Apple Partners Up to Improve Voice Recognition Systems for Disabled Users

Team working to improve voice recognition systems for disabled users

While Apple’s voice assistant, Siri, is still often ridiculed for mishearing requests, it has become much more accurate over the years. A new project aims to improve on the functionality even further. The University of Illinois Urbana – Champaign (UIUC) is working on the Speech Accessibility Project along with Apple and others to improve voice recognition systems for disabled users.

UIUC’s Speech Accessibility Project

The project’s aim is to expand how many speech patterns voice recognition systems can understand. Currently, people with speech impediments and disabilities tend to have more difficulty with Siri and other such voice assistants than the general public.

In particular, the Speech Accessibility Project focuses on improving voice recognition systems for people with a handful of diseases and disabilities. These include Lou Gehrig’s disease (amyotrophic lateral sclerosis), Parkinson’s disease, cerebral palsy and Down syndrome.

These individuals, quite often, simply cannot benefit from current speech recognition tools and voice assistants. As much as the tools have improved, their algorithms remain unable to interpret the speech patterns these diseases, ailments and disabilities cause.

The idea is that speech recognition systems could dramatically improve the quality of life for such users, especially when they also experience mobility issues. Data samples are being collected from individuals “representing a diversity of speech patterns” in order to create a private, de-identified dataset.

Apple Joins With Other Tech Giants to Help UIUC Improve Voice Recognition Systems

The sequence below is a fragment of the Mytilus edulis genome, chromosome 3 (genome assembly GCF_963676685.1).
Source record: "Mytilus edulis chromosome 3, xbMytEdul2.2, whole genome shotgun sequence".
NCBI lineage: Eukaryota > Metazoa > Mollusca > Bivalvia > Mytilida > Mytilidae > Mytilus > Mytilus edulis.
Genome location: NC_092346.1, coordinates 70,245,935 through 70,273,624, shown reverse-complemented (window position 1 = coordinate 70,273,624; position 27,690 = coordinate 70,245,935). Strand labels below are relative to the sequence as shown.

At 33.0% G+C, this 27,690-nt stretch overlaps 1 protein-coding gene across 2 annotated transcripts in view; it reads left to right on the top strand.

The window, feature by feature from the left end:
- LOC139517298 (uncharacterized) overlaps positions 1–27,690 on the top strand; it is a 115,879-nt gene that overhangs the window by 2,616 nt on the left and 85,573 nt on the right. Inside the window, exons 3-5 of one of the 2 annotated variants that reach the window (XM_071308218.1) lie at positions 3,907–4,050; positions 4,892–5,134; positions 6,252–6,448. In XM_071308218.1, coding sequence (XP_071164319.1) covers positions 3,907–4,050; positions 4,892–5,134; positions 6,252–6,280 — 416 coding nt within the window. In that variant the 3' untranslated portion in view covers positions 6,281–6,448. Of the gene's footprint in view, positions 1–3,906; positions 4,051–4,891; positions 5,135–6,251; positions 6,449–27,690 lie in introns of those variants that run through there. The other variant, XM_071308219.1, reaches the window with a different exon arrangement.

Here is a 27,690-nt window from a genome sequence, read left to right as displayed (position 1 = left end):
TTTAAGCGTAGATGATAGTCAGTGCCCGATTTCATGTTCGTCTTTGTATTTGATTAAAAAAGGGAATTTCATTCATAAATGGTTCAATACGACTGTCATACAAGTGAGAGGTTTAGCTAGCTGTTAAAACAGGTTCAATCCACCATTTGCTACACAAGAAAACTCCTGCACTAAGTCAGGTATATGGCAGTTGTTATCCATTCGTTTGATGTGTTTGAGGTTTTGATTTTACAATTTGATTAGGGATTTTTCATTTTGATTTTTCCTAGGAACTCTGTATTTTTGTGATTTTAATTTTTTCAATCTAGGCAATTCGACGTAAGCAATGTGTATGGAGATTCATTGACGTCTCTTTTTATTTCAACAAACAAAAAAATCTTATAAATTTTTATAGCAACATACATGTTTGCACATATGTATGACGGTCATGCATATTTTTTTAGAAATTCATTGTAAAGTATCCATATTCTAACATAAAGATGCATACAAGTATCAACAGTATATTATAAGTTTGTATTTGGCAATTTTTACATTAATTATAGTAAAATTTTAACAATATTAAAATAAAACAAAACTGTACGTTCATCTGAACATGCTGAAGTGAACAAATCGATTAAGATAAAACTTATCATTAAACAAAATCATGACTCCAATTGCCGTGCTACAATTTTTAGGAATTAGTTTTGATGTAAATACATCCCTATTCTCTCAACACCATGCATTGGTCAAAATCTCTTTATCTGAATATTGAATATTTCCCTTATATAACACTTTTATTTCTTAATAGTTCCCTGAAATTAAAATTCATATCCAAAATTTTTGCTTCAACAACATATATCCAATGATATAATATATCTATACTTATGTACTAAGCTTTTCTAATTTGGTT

Apple, Amazon, Google, Meta and Microsoft have partnered with UIUC in the project. So have various non-profit organizations. Beginning with American English, the groups hope to use the dataset to train machine learning models. The goal here is to help the models better cope with different speech patterns, impediments and disabilities.

Getting so many tech giants on board for the project can only help. Each has its own virtual assistant or speech recognition features. Integrating the study with all of their tools could speed up development. At a minimum, it will provide more resources and avoid duplication of efforts.

Mark Hasegawa-Johnson, the UIUC professor of electrical and computer engineering leading the project, pointed out the importance of the work.

The option to communicate and operate devices with speech is crucial for anyone interacting with technology or the digital economy today. Speech interfaces should be available to everybody, and that includes people with disabilities. This task has been difficult because it requires a lot of infrastructure, ideally the kind that can be supported by leading technology companies, so we’ve created a uniquely interdisciplinary team with expertise in linguistics, speech, AI, security, and privacy to help us meet this important challenge.

The project also includes Heejin Kim, a research professor in linguistics. Also on hand is clinical professor in speech and hearing science Clarion Mendes. Mendes is also a speech-language pathologist. Staff members from UIUC’s Beckman Institute for Advanced Science and Technology, including IT professionals, are also helping the project.

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